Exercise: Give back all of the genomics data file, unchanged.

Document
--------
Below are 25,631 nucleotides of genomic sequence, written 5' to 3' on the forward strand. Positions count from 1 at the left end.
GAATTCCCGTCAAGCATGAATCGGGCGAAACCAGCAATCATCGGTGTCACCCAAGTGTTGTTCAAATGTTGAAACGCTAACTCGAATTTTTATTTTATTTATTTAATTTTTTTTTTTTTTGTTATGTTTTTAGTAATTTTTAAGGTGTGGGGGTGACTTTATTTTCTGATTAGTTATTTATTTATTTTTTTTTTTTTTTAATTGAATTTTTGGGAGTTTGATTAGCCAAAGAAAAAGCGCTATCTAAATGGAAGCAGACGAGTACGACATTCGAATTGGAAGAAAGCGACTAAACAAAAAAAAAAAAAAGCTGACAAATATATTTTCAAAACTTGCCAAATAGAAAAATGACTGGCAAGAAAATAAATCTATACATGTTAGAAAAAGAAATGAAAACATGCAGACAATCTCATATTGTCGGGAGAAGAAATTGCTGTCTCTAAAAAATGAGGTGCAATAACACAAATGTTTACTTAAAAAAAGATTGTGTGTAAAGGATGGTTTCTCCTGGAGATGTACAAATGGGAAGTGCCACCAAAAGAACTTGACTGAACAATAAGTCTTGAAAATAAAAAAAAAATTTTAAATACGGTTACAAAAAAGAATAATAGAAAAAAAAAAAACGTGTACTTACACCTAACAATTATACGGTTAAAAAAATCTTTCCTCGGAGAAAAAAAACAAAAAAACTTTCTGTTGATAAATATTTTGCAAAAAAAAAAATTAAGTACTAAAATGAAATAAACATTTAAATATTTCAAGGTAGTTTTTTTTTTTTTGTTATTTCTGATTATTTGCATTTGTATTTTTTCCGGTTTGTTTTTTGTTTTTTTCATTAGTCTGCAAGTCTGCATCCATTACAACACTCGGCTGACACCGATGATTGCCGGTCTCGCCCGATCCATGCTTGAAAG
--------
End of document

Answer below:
Below are 25,631 nucleotides of genomic sequence, written 5' to 3' on the forward strand. Positions count from 1 at the left end.
GAATTCCCGTCAAGCATGAATCGGGCGAAACCAGCAATCATCGGTGTCACCCAAGTGTTGTTCAAATGTTGAAACGCTAACTCGAATTTTTATTTTATTTATTTAATTTTTTTTTTTTTTGTTATGTTTTTAGTAATTTTTAAGGTGTGGGGGTGACTTTATTTTCTGATTAGTTATTTATTTATTTTTTTTTTTTTTTAATTGAATTTTTGGGAGTTTGATTAGCCAAAGAAAAAGCGCTATCTAAATGGAAGCAGACGAGTACGACATTCGAATTGGAAGAAAGCGACTAAACAAAAAAAAAAAAAAGCTGACAAATATATTTTCAAAACTTGCCAAATAGAAAAATGACTGGCAAGAAAATAAATCTATACATGTTAGAAAAAGAAATGAAAACATGCAGACAATCTCATATTGTCGGGAGAAGAAATTGCTGTCTCTAAAAAATGAGGTGCAATAACACAAATGTTTACTTAAAAAAAGATTGTGTGTAAAGGATGGTTTCTCCTGGAGATGTACAAATGGGAAGTGCCACCAAAAGAACTTGACTGAACAATAAGTCTTGAAAATAAAAAAAAAATTTTAAATACGGTTACAAAAAAGAATAATAGAAAAAAAAAAAACGTGTACTTACACCTAACAATTATACGGTTAAAAAAATCTTTCCTCGGAGAAAAAAAACAAAAAAACTTTCTGTTGATAAATATTTTGCAAAAAAAAAAATTAAGTACTAAAATGAAATAAACATTTAAATATTTCAAGGTAGTTTTTTTTTTTTTGTTATTTCTGATTATTTGCATTTGTATTTTTTCCGGTTTGTTTTTTGTTTTTTTCATTAGTCTGCAAGTCTGCATCCATTACAACACTCGGCTGACACCGATGATTGCCGGTCTCGCCCGATCCATGCTTGAAAG